Do you want to work abroad? Then maybe you were already thinking about how to adjust your resume so it meets your dream country’s criteria. This is important because a resume that would get you a job in the US might easily land you in trash straight away in France. Well, not necessarily, but let’s not try to run before we can walk. Here’s some practical stuff to know before you apply for an international job.
Country-specific vs. Company-specific resume
First of all, you should ask yourself whether this job position requires you to send over a country-specific or a company-specific resume. This means you have to distinguish between an international company/organization in a foreign country and a local company/organization based in that foreign country. Because there’s no point in writing a country-specific resume if the company is American (say you’re applying for a job at IBM in South Korea).
Large multinational corporations usually have their own resume standards that are set according to the country of origin. Much depends on the work environment. If the majority of employees are internationals, or “expats”, it’s more than likely you don’t have to bother with a country-specific resume. On the other hand, if you’re applying for a job in a local company/organization, you will have to adjust your resume to that country’s resume standards.
But it’s not always as easy as that. Research the company and the position carefully before writing a resume because the company itself might be international, but if it’s a local branch that operates separately from the headquarters, you’d better make your resume country-specific. Tricky, we know.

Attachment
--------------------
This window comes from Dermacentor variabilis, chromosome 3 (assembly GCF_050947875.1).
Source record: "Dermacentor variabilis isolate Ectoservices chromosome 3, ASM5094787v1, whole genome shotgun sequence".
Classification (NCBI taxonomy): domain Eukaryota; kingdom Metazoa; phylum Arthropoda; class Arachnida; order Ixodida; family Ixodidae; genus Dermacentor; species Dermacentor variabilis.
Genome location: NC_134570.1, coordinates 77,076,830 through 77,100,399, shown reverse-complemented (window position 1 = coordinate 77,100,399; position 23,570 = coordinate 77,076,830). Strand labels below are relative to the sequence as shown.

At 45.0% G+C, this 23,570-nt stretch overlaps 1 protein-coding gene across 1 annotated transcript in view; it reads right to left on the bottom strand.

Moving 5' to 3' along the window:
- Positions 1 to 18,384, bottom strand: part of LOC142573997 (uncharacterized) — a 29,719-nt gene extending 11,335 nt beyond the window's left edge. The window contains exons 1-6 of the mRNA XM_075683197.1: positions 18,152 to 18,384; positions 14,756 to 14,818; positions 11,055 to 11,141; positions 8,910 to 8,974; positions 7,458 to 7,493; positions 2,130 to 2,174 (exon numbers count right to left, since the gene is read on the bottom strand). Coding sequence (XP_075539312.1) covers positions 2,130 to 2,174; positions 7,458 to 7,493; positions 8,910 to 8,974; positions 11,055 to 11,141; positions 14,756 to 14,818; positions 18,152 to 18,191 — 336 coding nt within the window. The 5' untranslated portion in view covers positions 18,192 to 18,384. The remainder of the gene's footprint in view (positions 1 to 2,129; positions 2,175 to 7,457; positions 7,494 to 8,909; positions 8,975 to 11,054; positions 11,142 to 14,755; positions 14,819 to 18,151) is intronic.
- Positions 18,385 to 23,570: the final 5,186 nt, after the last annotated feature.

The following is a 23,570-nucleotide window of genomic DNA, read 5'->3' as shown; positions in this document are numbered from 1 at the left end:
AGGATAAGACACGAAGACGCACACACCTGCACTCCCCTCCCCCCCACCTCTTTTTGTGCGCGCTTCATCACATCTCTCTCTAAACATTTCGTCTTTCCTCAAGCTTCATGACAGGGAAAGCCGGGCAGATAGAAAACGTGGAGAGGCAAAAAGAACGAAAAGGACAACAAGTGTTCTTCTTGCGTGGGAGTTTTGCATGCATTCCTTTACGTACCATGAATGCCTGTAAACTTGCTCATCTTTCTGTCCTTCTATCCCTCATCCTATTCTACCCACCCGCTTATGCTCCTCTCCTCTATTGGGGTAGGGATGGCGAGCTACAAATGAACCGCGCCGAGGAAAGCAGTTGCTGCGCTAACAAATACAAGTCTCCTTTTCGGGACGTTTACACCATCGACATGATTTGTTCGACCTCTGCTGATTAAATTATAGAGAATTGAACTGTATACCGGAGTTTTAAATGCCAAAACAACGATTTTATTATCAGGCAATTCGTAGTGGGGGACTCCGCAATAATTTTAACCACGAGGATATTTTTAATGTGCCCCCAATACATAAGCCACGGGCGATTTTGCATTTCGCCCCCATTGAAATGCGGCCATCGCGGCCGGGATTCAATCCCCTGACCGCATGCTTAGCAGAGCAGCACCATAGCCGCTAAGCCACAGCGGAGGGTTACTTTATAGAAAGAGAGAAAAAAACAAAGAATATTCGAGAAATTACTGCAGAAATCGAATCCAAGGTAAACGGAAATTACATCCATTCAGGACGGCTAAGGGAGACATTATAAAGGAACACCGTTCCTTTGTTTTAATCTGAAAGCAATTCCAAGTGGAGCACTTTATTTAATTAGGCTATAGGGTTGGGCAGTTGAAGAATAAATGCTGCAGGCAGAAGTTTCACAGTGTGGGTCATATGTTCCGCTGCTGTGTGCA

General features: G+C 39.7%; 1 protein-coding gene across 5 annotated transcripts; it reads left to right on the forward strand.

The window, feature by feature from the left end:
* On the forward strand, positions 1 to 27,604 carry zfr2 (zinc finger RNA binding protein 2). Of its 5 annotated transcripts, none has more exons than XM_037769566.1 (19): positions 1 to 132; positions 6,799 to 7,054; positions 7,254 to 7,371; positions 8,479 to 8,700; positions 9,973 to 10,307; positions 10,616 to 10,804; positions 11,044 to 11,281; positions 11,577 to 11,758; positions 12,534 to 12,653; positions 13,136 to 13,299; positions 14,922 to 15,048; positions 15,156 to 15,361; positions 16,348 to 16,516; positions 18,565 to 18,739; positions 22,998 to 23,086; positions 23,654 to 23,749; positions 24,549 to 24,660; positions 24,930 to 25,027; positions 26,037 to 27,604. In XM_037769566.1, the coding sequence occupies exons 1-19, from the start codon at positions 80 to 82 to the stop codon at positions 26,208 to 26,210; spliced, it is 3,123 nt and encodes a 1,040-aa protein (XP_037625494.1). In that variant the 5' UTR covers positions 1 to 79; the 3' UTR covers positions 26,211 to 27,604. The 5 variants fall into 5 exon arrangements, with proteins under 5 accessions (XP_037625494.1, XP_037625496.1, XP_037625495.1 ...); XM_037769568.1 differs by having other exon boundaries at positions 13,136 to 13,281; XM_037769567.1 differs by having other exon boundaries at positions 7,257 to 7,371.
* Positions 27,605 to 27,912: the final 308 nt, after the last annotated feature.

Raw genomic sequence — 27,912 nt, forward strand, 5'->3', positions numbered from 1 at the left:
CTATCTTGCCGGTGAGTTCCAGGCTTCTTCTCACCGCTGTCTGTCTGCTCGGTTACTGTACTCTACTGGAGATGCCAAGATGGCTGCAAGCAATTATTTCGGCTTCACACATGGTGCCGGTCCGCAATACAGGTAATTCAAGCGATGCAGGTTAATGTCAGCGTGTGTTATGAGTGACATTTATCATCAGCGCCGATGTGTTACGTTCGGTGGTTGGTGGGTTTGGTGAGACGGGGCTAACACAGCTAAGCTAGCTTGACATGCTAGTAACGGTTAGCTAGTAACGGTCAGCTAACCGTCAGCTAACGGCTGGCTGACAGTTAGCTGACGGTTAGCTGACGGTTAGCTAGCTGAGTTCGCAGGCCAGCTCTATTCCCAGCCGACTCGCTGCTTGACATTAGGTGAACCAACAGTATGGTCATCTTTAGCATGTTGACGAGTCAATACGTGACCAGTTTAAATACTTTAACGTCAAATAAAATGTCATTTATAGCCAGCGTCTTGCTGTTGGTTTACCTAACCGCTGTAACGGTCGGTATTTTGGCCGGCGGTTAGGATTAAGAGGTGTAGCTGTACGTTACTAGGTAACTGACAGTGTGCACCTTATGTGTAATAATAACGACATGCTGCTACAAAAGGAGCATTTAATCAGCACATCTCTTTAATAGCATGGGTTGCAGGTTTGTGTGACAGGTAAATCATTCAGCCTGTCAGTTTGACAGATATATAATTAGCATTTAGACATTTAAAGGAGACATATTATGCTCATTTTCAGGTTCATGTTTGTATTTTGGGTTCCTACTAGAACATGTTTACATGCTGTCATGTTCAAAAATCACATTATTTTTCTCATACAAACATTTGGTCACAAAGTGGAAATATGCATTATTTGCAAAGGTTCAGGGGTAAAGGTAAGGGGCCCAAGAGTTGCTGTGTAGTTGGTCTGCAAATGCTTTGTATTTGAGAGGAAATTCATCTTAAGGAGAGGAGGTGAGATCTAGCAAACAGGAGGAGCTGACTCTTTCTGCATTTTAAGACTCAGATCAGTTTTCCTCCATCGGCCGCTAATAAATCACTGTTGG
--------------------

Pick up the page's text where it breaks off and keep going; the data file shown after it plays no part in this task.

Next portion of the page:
International resume vs. Domestic resume
Second thing you have to be aware of is that regardless of what kind of company it is, resume for a job abroad is always different than a domestic resume. In international resume, you have to put more emphasis on your personality than when you’re applying for a domestic job. Because even more than your knowledge and skills, the recruiter is interested in your adaptability to the international environment.
You’re asking how to do it?
- Put a short career objective or a summary on your resume. Say what you think you’re excellent at and why you’re passionate about your profession.
- If you are a fresh graduate and you don’t have much experience to show, be more specific when describing your education. Tell about interesting projects you were part of, clubs or societies you were a member of or your greatest academic achievements.
- Mention your international experience, for instance, Erasmus, exchange programs, international internships. If you don’t have any of that, emphasize your passion for traveling.
- Focus on traits that would make you a good candidate to work in an international environment.
How to write a country-specific resume
To put it simply, a resume, curriculum vitae or CV is a summary of your education, skills and previous work experience everywhere in the world. However, some countries may have their specifics when it comes to writing style, formatting or info provided in a resume.
We have collected for you some useful info about what resume specifics are there in different countries:
The United States
In the US, most job applicants send resumes, because an American CV is a longer, sometimes around 10 pages long, document only used for the purpose of academic, medical or research jobs.
- A standard US resume is usually one page long.
- Personal information such as age, nationality or marital status on a resume or cover letter is considered unprofessional.
- Unless it’s relevant to the position you’re applying to, you don’t need to list any hobbies or personal interests.
- You shouldn’t bother with putting a photo on your resume. This is to prevent bias and discrimination. Of course, acting or modeling jobs are exceptions.